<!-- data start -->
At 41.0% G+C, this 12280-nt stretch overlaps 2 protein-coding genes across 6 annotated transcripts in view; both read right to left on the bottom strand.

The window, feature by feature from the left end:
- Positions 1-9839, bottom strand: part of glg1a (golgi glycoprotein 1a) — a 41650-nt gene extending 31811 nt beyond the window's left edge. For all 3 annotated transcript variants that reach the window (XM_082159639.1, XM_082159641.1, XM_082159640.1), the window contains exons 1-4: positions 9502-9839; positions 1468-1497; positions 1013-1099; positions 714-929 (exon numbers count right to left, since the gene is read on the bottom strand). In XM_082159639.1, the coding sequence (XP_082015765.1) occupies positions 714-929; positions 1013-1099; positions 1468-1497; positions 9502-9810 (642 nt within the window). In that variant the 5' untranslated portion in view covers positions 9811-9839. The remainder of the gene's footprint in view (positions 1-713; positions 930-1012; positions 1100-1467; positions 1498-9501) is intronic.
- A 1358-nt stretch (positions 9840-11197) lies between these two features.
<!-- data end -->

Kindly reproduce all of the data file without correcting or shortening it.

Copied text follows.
At 41.0% G+C, this 12280-nt stretch overlaps 2 protein-coding genes across 6 annotated transcripts in view; both read right to left on the bottom strand.

The window, feature by feature from the left end:
- Positions 1-9839, bottom strand: part of glg1a (golgi glycoprotein 1a) — a 41650-nt gene extending 31811 nt beyond the window's left edge. For all 3 annotated transcript variants that reach the window (XM_082159639.1, XM_082159641.1, XM_082159640.1), the window contains exons 1-4: positions 9502-9839; positions 1468-1497; positions 1013-1099; positions 714-929 (exon numbers count right to left, since the gene is read on the bottom strand). In XM_082159639.1, the coding sequence (XP_082015765.1) occupies positions 714-929; positions 1013-1099; positions 1468-1497; positions 9502-9810 (642 nt within the window). In that variant the 5' untranslated portion in view covers positions 9811-9839. The remainder of the gene's footprint in view (positions 1-713; positions 930-1012; positions 1100-1467; positions 1498-9501) is intronic.
- A 1358-nt stretch (positions 9840-11197) lies between these two features.